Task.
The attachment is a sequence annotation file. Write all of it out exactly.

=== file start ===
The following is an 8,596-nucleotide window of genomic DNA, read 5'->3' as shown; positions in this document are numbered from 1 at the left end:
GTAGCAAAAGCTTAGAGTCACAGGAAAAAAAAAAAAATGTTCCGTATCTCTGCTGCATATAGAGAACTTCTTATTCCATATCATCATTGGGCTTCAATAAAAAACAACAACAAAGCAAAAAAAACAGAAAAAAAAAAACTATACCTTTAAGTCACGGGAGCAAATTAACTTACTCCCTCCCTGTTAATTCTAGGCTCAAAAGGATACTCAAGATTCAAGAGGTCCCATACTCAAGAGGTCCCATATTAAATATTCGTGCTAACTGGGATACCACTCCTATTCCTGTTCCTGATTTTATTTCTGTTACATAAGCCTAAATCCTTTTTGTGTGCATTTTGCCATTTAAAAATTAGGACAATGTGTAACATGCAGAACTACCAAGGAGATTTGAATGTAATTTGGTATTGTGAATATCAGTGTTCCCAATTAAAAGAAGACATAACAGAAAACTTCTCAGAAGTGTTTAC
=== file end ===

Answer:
The following is an 8,596-nucleotide window of genomic DNA, read 5'->3' as shown; positions in this document are numbered from 1 at the left end:
GTAGCAAAAGCTTAGAGTCACAGGAAAAAAAAAAAAATGTTCCGTATCTCTGCTGCATATAGAGAACTTCTTATTCCATATCATCATTGGGCTTCAATAAAAAACAACAACAAAGCAAAAAAAACAGAAAAAAAAAAACTATACCTTTAAGTCACGGGAGCAAATTAACTTACTCCCTCCCTGTTAATTCTAGGCTCAAAAGGATACTCAAGATTCAAGAGGTCCCATACTCAAGAGGTCCCATATTAAATATTCGTGCTAACTGGGATACCACTCCTATTCCTGTTCCTGATTTTATTTCTGTTACATAAGCCTAAATCCTTTTTGTGTGCATTTTGCCATTTAAAAATTAGGACAATGTGTAACATGCAGAACTACCAAGGAGATTTGAATGTAATTTGGTATTGTGAATATCAGTGTTCCCAATTAAAAGAAGACATAACAGAAAACTTCTCAGAAGTGTTTAC